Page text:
“(Zero-C) is something green, where there’s not green vessels already, it’s something British, where there’s not British vessels already, and we can help companies achieve their goals of offshore wind farm delivery, and also the UK Government and their goals of energy security.”
Bryce, who led Awilco for nine years after building up Odfjell Drilling UK as a business arm, is no stranger to raising funds for projects.
He, alongside an “in-place” management team have “worked very closely with a number of banks and advisors” to raise funding for its current stage – stage two – of a four-stage company build-out.
After building the business case first, Zero-C is now working hard with customers to secure a letter of intent for a first contract.
The next step will be a major capital raise for stage three to help fund construction of a vessel with a deposit.
To get funds to “put deposits down” on rig construction, Bryce is looking to go down the “well-trodden path” for startups in this sector of an Oslo initial public offering (IPO).
Generally, what happens at that stage, when a vessel is due to come out of the yard after three years, companies go back and raise debt against a secured contract.
“That’s a fairly well established model we’re looking to replicate that with Zero-C for its vessels,” says Bryce.
Uncertainty in the energy market due to the invasion of Ukraine saw some investors retreat, Bryce concedes, but he now sees a “resurgence in interest”.
Investors are now realising “this supply and demand story that we had painted is actually reality”.
Bullish, he adds that new energy strategies across Europe, unveiled in the wake of the invasion, have “supercharged confidence in the demand side, so our business case looks better than ever”.
“The capital markets are interested again, anchor investors who get involved in the capital markets are interested again, but what’s also more interesting are some very large private funds have now appeared in the last two months.”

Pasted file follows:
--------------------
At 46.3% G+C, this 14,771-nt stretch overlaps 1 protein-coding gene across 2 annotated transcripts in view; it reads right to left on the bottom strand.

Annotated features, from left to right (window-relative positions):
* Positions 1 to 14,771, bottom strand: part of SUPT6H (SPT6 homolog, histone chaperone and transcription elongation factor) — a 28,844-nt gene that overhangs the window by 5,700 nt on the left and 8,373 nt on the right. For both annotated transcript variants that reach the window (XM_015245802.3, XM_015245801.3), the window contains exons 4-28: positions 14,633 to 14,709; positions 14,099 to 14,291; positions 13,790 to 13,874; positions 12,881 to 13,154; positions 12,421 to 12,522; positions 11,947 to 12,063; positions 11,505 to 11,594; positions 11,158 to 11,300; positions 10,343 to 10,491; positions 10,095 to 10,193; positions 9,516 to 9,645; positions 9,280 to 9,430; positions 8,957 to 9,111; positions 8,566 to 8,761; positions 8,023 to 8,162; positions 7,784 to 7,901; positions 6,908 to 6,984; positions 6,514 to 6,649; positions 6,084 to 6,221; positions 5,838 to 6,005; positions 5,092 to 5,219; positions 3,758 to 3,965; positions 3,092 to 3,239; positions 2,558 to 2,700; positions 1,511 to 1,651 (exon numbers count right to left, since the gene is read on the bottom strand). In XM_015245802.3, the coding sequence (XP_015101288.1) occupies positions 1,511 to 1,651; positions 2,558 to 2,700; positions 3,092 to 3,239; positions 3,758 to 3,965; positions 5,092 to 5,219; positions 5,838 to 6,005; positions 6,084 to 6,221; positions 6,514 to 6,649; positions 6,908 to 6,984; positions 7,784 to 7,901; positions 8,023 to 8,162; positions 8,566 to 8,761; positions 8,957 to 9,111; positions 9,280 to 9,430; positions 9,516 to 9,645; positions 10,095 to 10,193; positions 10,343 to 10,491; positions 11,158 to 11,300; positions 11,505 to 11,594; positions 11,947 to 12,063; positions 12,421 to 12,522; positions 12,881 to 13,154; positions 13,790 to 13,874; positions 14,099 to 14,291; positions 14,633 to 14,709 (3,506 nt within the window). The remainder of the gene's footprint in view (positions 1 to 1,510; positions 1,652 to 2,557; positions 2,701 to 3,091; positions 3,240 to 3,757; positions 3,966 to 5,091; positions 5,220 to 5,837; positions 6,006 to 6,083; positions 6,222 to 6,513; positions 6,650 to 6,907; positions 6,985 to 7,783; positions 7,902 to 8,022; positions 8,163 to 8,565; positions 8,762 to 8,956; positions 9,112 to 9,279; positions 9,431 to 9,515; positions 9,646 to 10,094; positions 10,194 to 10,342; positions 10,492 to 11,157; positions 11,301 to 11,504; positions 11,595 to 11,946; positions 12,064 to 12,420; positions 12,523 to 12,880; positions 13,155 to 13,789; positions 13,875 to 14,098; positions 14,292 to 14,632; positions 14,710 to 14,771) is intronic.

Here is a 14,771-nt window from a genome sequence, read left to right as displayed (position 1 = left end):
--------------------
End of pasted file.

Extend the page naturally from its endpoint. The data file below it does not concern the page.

Zero-C says it is “oven-ready” to go, but concedes that others have now caught on to this opportunity too.
The former Awilco boss’ firm does have a design head-start and is ready to go with the build once finance is secured.
They have engaged one UK yard, but Bryce is clear that Asia will be the site for construction due to price.
“We’ve quoted the shipyards already. My background is drilling and I’ve been involved in a lot of new build projects, so and I kind of know my way around.
“And when it comes to shipyards big enough to undertake a project like this – and I say ‘big enough’ you know this vessel will be 220 meters long, 60 meters wide, it’s a monster. I mean, British aircraft carriers are 280 meters long.”
Bryce also said that, like DEME’s Orion, the vessel will be flexible, and could even take on work like offshore decommissioning if needed.
“These are incredibly versatile and flexible vessels, by virtue of the deck shape, the crane capability, and positioning, the DP (dynamic positioning) that it has, thr amount of people that can take on board, the power it’s got.
“So these will be heavy lift vessels, absolutely focused on wind turbine foundations, but they can do other tasks also. “